Jewel Lee Kenley was a piano teacher and homemaker when she suddenly found herself in charge of a car dealership.
After her husband, Ed, died in a 1993 car accident on the way to a golf vacation, she took over Ed Kenley Ford, the business he had opened in Layton, Utah, 12 years earlier.
"My whole purpose became to protect the jobs of the employees and the legacy that my husband had, and to protect the culture and values that my husband had incorporated," said Kenley, who was injured in the crash and temporarily used a wheelchair as she began learning the business.
More than two decades later, Kenley has kept her husband's name on the sign and his attentive but easygoing philosophy in the showroom. She still has eight members of her original management team and some customers who have purchased more than 30 vehicles from the store, which is located about a half-hour drive north of Salt Lake City.
"We'll never be a superstar in terms of volume, but that's not what's most important to us," said Kenley. "What's most important to us is we have a relationship with our customers and keep our customers."
To help build those relationships, Kenley sets aside time each week to say thank you. She calls everyone who buys a new vehicle and most used-car customers, all within two weeks of their purchase.
"It is a lot of work, but it's worth it," Kenley said. "We have a very good customer loyalty rating."
Kenley, who worked as an Internal Revenue Service accountant before her husband started the dealership, said she calls at least 50 to 60 customers most months; in a good year, she has called as many as 1,000. She said she doesn't call those who buy from a bargain lot of older, high-mileage vehicles, only because she doesn't want them to infer that they come with some sort of a guarantee.
Many times she simply ends up leaving a voice-mail message and moves to the next name. But occasionally the calls can be rather time-consuming.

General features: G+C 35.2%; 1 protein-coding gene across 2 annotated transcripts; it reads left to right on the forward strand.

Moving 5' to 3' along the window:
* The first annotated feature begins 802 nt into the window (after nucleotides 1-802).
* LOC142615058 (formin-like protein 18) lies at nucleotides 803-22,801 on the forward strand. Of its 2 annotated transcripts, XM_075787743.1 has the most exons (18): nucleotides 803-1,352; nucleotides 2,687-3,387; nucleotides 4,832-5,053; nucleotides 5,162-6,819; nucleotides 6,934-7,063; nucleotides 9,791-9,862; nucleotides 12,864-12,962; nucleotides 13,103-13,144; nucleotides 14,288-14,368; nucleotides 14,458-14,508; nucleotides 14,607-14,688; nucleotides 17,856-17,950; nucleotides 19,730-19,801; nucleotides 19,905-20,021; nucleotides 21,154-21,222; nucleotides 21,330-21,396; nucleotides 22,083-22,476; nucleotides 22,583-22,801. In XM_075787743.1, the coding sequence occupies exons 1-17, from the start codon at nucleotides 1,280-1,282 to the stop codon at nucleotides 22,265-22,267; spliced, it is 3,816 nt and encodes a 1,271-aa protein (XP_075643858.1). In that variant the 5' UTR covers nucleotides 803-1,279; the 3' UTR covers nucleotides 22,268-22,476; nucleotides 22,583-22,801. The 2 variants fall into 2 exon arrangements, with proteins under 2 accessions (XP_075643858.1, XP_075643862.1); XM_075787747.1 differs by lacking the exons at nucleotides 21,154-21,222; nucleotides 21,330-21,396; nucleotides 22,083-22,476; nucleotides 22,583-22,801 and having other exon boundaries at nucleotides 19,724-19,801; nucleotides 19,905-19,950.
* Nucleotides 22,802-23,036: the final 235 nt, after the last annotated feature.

"Sometimes you can't get them off the phone. Some people just want to talk your leg off," Kenley said. "I just tell them we know they have a lot of choices, and we appreciate their business. I call them even if they've bought 30-plus cars from us, because I appreciate that continued business."
She also asks how they like the vehicle and whether they need any help or are experiencing any problems. If so, "we fix that right then," she said.
In addition to making customers more likely to come back in the future, "it's nice to know before they get a company survey," Kenley said. "I like that feedback. It gives me a really good sense of which cars are more popular and satisfaction about different models."
Jim Barlow, an investment adviser who estimates he has leased 15 vehicles from the dealership, said Kenley still calls after each one. He first shopped there because Kenley is a client but said the service he receives from her and her staff makes him keep going back, most recently for an F-150 for himself and an Explorer for his wife.
"She always calls my wife or myself -- even does that to us even though she sees us more often than that," Barlow said. "And we've become real Ford fans. They're pretty innovative, and they've been nice vehicles."
Kenley asks her employees to stay in close contact with customers as well, telling service writers to provide frequent updates about their vehicle, for example. When walking through the service department, she sometimes holds a sign reading "status calls" as a half-joking -- but also half-serious -- reminder.
She said a vendor once tried to sell her an automated system that contacts customers, but she prefers to do it herself. "I thought, there's no reason why I can't do that," she said. "I just thought it was kind of cold."
Eventually, Kenley expects to put the dealership and her husband's legacy into the hands of their son Brett, 44, who is currently her vice president.
"It wasn't my career choice," she said, "but it has been so rewarding in so many unexpected ways."